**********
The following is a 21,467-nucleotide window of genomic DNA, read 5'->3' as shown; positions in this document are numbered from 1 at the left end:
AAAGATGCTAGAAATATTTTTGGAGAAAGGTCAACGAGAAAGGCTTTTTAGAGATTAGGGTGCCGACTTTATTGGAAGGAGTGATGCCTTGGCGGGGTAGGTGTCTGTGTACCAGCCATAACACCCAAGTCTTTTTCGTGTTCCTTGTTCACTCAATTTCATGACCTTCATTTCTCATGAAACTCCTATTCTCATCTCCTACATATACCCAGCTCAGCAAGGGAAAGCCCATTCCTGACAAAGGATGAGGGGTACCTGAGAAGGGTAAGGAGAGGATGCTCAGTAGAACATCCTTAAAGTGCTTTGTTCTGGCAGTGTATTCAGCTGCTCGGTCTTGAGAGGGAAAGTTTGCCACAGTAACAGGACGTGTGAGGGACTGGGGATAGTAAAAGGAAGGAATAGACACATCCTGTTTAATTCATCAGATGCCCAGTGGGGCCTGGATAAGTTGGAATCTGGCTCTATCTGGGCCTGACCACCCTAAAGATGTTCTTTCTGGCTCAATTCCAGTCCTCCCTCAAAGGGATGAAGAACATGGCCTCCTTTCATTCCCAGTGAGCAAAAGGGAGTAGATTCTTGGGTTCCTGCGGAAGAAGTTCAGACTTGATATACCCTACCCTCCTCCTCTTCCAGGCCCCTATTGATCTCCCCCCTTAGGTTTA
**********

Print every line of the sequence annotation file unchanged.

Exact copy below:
The following is a 21,467-nucleotide window of genomic DNA, read 5'->3' as shown; positions in this document are numbered from 1 at the left end:
AAAGATGCTAGAAATATTTTTGGAGAAAGGTCAACGAGAAAGGCTTTTTAGAGATTAGGGTGCCGACTTTATTGGAAGGAGTGATGCCTTGGCGGGGTAGGTGTCTGTGTACCAGCCATAACACCCAAGTCTTTTTCGTGTTCCTTGTTCACTCAATTTCATGACCTTCATTTCTCATGAAACTCCTATTCTCATCTCCTACATATACCCAGCTCAGCAAGGGAAAGCCCATTCCTGACAAAGGATGAGGGGTACCTGAGAAGGGTAAGGAGAGGATGCTCAGTAGAACATCCTTAAAGTGCTTTGTTCTGGCAGTGTATTCAGCTGCTCGGTCTTGAGAGGGAAAGTTTGCCACAGTAACAGGACGTGTGAGGGACTGGGGATAGTAAAAGGAAGGAATAGACACATCCTGTTTAATTCATCAGATGCCCAGTGGGGCCTGGATAAGTTGGAATCTGGCTCTATCTGGGCCTGACCACCCTAAAGATGTTCTTTCTGGCTCAATTCCAGTCCTCCCTCAAAGGGATGAAGAACATGGCCTCCTTTCATTCCCAGTGAGCAAAAGGGAGTAGATTCTTGGGTTCCTGCGGAAGAAGTTCAGACTTGATATACCCTACCCTCCTCCTCTTCCAGGCCCCTATTGATCTCCCCCCTTAGGTTTA